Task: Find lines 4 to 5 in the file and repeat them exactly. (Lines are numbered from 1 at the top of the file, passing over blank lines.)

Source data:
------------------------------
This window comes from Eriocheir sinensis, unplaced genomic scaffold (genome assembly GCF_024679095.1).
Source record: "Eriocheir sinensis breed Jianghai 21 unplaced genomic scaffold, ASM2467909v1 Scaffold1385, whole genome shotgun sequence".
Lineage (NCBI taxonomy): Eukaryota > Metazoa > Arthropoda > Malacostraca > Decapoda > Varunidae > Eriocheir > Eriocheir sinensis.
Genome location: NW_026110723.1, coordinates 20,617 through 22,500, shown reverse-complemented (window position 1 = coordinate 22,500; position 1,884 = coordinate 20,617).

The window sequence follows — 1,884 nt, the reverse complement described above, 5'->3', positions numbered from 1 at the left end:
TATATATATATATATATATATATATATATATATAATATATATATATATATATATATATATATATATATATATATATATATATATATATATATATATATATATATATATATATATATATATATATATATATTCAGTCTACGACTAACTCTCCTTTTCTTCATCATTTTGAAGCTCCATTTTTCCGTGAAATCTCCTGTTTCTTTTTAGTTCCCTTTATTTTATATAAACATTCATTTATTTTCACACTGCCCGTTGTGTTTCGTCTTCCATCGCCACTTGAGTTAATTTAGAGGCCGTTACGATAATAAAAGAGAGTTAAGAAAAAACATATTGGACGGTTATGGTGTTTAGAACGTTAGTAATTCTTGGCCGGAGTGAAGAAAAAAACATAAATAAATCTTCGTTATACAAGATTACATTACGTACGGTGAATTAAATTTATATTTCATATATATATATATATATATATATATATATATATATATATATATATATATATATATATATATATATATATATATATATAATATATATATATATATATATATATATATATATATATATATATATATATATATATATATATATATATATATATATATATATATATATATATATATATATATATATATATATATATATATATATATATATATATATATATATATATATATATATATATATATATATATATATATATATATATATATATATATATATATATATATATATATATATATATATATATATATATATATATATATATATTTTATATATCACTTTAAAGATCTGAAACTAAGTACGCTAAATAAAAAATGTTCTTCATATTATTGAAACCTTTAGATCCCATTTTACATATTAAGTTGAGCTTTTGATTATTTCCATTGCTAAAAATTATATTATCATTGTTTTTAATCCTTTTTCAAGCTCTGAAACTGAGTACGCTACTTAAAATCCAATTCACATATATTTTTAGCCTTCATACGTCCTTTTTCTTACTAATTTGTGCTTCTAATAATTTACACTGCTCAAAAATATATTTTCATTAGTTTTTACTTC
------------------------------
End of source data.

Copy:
Genome location: NW_026110723.1, coordinates 20,617 through 22,500, shown reverse-complemented (window position 1 = coordinate 22,500; position 1,884 = coordinate 20,617).

The window sequence follows — 1,884 nt, the reverse complement described above, 5'->3', positions numbered from 1 at the left end: